The General Election 2019 – what next?
Friday 13th rung eerily true for Jeremy Corbyn, seeing Labour lose 59 seats and handing the Conservatives its largest majority since Margaret Thatcher won a third term in 1987. A happy Christmas for Labour and Mr Corbyn this will not be. Following on from the declaration of results the Prime Minister, Mr Johnson has promised to get Brexit done and repay the faith that voters have shown him.
The London Borough of Enfield is live with ECLIPSE
The London Borough of Enfield is live with ECLIPSE Case Management to support it's adult’s services. With this launch, the London Borough of Enfield has joined a growing customer base that has invested in next-generation software to support service transformation.
Forget Brexit, what about the real challenge, Social Care?
As we walk gleefully along the road to Christmas, there is one more hurdle that we need to vault before we get to see jolly old St. Nick. It feels as though whoever wins the upcoming election, the British public will have some movement towards certainty on the matter of Brexit. It has been the country's main focus for far too long:
- Conservatives – A Brexit that could be from medium to hard by end of 2020
- Labour – A slower path through to certainty but following negotiation and then a referendum we would get certainty
- Liberal Democrats – Brexit cancelled straight away
How is SEND fairing in a pre-Brexit, post-New Year world?
2020, the year of Brexit, additional funding for the NHS, the continuation of the reign of Boris Johnson and the chance to make a change. How far you cast the net of change will depend on the political goals of the Conservative party. Whilst we hope that the needs of those who need care will be prioritised, we wonder how far this will be extended. With delays leading into the years for those seeking assistance for their children, we look into the government published report on the state of SEND.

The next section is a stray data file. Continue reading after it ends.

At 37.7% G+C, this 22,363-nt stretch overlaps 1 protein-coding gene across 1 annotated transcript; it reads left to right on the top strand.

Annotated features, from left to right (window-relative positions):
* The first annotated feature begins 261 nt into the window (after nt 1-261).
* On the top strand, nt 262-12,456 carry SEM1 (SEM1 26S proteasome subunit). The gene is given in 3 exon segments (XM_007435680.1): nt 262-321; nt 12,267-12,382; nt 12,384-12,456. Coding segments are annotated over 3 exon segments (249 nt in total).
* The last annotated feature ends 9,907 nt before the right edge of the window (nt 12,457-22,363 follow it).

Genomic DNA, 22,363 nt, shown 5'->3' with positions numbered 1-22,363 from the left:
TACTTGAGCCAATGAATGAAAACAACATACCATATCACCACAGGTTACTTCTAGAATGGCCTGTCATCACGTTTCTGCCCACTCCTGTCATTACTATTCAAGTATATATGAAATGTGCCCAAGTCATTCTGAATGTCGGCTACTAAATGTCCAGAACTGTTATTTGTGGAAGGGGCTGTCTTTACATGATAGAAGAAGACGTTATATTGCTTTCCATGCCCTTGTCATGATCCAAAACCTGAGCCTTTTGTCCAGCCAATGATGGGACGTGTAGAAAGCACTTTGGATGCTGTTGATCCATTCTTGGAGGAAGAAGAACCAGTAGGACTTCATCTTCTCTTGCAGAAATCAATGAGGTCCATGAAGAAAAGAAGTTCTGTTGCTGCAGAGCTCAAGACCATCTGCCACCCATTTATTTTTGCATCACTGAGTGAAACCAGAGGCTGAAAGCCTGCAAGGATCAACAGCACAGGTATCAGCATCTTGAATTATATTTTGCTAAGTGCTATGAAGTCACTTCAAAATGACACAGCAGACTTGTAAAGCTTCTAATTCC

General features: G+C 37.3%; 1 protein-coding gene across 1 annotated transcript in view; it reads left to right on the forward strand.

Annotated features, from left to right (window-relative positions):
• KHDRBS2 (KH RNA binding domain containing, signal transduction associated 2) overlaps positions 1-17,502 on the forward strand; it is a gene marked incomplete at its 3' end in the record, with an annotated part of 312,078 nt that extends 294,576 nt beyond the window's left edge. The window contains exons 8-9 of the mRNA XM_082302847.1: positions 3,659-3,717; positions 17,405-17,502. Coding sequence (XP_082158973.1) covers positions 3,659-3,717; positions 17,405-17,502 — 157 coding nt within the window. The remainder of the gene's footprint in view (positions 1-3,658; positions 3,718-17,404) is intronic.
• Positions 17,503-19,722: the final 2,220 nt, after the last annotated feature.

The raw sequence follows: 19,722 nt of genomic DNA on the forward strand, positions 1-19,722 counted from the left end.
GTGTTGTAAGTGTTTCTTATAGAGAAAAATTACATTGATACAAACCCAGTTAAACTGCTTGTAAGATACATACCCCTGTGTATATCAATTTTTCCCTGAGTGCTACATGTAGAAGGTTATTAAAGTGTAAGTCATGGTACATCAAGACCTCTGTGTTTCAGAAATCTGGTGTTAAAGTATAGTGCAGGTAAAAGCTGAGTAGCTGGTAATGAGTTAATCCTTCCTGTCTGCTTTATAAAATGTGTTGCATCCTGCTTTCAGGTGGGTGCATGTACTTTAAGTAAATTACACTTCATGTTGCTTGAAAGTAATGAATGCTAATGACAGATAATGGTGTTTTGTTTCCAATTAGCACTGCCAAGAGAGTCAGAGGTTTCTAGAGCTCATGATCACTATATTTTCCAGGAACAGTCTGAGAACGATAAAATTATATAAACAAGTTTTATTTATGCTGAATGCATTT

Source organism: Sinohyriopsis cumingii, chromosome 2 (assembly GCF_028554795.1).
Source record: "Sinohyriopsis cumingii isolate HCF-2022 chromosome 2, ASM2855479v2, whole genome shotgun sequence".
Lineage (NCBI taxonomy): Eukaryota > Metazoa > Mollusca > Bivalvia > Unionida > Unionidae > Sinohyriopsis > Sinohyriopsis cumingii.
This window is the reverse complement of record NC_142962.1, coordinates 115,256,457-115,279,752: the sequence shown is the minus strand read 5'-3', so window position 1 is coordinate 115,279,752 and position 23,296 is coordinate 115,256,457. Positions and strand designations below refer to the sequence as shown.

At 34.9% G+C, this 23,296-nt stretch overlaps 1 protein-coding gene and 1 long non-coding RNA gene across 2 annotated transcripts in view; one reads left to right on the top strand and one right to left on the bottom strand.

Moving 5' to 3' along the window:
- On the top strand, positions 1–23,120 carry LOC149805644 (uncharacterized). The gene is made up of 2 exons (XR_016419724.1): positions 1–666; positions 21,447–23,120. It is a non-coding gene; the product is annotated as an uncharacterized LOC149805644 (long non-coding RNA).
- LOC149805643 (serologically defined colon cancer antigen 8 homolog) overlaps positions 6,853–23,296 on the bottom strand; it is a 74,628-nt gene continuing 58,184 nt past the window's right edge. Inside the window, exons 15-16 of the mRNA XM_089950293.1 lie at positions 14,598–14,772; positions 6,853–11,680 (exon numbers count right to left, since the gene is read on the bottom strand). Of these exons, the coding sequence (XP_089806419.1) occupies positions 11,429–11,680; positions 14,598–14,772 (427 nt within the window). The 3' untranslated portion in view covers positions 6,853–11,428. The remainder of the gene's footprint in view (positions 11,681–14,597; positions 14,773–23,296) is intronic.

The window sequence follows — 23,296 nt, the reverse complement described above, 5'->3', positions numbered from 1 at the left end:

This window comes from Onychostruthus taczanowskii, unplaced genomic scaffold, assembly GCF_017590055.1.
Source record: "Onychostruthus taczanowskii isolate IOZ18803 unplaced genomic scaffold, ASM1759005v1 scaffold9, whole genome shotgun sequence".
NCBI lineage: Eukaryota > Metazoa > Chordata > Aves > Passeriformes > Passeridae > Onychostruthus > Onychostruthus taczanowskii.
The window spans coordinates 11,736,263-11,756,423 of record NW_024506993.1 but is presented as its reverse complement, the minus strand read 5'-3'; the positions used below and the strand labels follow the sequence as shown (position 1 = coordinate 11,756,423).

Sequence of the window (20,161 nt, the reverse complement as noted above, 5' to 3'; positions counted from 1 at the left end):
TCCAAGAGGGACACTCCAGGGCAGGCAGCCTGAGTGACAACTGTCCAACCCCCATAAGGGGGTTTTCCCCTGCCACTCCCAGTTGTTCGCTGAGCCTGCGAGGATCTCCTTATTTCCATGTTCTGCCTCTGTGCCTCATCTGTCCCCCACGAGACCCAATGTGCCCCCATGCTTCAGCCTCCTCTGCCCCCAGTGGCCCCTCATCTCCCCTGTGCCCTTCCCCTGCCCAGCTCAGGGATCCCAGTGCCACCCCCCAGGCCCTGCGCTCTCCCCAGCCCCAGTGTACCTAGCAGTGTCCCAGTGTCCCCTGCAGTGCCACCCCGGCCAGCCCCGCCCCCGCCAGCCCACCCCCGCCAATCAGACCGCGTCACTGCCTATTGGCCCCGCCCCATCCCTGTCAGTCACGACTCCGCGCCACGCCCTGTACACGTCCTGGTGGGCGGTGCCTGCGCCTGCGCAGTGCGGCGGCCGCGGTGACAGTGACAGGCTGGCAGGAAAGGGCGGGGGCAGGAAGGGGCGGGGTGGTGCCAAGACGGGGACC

Bi-Borough SEND Partnership - a Digital Transformation Case Study
Like all frontline services, Special Education Needs and Disabilities or SEND is coming under increased financial pressure, alongside increased awareness and pupil population. It is something that will result in nearly a billion pounds of the deficit by 2021/22. It is a problem and one that the country’s first Bi-Borough partnership for SEND has sought to solve through the implementation of technology. Vik Verma, One SEND Project Director and Deborah Brooks, One SEND Culture and Change Lead explain more.
Is the 350m in extra SEND funding enough to make a difference?
Local authorities across the country are battling against a consistent stem of cuts and an increase in demand. This is relevant within SEND and all other frontline services. Most headlines will showcase the difficulties that services are running through but few choose to showcase the strides that local authorities have made when it comes to reversing the effects of continual cuts.
What will the Health and Social Care trends be in 2020?
If we could predict the future then we would be rich. We can’t but what we can do is use our near 30 years of experience in the fields of Health and Social Care to make predictions. Our experience qualifies us to share our thoughts on what the Health and Social Care trends of 2020 will potentially look like.
Royal Wolverhampton Trust ECLIPSE project shortlisted for two national awards
It is with great pleasure that we are pleased to announce that we have been nominated for two awards at this year’s HTN Awards. Alongside The Royal Wolverhampton NHS Trust, we have been nominated for the Impact of the year and User-lead innovation awards. Two awards that demonstrate our commitment to health and social care, creating solutions that make a difference.
Delayed Transfers of Care - where are we now?
Much like the fabled, Green Paper for Social Care, Delayed Transfers of Care seem to have been forgotten about. Only to be heard of in passing and used alongside much bigger stories but what should we take from this? Should we assume now that the problems have subsided and are under control? Should we take this as the delays have reduced and no longer cost the NHS nearly a billion a year? Or do we take it that other concerns have overshadowed those associated with Delayed Transfers of Care?